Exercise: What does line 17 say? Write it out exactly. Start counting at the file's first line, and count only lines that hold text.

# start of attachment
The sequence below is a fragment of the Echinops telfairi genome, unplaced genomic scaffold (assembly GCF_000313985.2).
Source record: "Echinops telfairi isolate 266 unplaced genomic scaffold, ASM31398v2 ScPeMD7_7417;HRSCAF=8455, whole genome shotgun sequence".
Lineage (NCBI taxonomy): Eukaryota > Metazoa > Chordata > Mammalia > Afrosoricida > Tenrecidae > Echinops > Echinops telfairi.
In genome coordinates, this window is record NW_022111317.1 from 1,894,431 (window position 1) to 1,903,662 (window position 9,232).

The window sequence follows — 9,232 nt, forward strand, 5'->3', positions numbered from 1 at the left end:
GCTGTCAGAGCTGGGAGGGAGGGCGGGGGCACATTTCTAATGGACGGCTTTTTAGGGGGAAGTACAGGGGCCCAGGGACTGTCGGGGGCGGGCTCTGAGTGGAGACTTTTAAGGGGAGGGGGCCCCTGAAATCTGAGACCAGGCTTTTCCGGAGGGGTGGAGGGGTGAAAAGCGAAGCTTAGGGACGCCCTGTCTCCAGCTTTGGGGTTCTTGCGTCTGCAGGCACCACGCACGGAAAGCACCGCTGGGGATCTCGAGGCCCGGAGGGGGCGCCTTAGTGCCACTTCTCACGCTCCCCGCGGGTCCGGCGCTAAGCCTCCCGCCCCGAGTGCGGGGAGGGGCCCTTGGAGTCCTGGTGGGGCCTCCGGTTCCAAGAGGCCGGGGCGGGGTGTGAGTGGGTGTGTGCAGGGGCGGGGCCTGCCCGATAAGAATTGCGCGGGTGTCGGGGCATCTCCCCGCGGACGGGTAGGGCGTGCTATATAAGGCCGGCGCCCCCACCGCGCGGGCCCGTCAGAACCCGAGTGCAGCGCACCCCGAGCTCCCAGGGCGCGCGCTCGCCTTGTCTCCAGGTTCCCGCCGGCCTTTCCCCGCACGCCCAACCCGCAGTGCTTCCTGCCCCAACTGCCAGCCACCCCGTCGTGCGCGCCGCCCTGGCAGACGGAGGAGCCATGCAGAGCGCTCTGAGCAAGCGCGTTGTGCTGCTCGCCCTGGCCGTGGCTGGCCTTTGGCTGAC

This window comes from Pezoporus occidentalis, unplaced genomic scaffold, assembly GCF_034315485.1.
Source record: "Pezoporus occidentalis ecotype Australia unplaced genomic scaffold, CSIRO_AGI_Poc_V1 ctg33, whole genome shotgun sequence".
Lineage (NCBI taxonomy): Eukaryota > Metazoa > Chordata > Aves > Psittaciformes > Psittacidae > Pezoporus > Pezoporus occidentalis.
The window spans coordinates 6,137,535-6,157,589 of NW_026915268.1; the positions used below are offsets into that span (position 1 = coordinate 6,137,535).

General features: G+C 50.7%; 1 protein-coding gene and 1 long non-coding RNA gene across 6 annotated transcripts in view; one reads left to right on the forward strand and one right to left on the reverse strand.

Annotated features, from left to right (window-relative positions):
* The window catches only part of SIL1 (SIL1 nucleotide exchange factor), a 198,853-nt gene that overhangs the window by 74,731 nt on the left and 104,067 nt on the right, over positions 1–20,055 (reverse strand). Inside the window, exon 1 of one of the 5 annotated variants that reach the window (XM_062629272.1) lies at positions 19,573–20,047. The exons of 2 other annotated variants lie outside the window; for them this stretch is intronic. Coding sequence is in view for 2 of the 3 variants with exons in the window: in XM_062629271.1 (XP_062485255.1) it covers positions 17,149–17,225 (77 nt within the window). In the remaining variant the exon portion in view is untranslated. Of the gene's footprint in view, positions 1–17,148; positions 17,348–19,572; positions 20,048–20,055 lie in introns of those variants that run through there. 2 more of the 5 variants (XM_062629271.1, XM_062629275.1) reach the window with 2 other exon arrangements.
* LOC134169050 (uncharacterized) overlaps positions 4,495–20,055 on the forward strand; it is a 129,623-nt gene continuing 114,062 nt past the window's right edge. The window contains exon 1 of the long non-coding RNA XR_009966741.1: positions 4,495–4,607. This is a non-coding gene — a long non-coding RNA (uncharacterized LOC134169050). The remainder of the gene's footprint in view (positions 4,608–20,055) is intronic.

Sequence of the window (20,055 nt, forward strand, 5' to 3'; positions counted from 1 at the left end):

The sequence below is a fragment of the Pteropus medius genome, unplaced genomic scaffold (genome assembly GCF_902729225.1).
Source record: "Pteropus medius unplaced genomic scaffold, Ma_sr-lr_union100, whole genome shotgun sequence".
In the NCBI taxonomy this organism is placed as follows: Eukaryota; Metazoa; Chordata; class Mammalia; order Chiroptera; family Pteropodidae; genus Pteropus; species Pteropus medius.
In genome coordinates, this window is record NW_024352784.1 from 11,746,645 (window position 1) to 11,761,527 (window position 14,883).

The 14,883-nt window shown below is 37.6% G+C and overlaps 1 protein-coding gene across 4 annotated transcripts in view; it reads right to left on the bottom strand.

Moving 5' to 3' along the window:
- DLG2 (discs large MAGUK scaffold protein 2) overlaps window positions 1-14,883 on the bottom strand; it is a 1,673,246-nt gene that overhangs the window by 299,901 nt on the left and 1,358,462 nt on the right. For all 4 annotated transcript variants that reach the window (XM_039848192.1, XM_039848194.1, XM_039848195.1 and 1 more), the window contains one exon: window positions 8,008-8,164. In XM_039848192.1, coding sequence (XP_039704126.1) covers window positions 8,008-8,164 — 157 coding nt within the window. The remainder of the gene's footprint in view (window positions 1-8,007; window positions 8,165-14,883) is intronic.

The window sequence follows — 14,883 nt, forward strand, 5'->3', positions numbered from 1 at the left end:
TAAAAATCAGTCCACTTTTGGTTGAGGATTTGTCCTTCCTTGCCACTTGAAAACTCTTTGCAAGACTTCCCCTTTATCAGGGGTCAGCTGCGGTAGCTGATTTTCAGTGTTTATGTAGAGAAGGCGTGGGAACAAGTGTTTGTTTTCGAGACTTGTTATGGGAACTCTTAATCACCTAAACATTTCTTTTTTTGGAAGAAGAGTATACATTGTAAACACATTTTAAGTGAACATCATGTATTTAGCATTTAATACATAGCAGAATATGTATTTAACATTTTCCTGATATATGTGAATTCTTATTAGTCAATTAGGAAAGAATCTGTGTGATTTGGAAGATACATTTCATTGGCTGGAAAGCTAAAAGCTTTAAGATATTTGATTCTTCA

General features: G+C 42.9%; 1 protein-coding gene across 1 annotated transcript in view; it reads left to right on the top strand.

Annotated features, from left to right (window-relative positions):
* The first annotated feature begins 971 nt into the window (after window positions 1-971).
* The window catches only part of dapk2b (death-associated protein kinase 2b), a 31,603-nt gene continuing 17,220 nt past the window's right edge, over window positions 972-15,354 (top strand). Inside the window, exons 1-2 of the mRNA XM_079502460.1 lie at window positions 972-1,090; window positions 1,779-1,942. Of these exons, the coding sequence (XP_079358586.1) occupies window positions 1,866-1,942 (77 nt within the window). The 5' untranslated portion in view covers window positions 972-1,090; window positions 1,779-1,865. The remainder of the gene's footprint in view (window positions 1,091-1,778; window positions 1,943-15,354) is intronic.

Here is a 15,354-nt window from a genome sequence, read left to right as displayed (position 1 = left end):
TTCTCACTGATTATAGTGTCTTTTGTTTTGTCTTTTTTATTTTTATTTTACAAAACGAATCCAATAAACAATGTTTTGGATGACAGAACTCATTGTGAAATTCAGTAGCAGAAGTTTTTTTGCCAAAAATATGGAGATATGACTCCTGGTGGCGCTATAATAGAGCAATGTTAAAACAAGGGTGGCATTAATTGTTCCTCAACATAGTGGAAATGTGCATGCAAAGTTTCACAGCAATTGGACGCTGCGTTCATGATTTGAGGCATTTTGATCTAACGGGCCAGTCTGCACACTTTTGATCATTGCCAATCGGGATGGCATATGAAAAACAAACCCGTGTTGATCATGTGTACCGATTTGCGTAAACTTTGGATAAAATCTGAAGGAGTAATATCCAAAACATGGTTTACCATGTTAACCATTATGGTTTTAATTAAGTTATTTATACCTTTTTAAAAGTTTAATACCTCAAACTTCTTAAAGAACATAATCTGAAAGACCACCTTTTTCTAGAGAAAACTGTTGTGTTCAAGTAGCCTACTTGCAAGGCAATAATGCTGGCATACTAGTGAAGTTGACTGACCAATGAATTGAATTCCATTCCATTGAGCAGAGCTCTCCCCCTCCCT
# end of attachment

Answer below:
Source record: "Pteropus medius unplaced genomic scaffold, Ma_sr-lr_union100, whole genome shotgun sequence".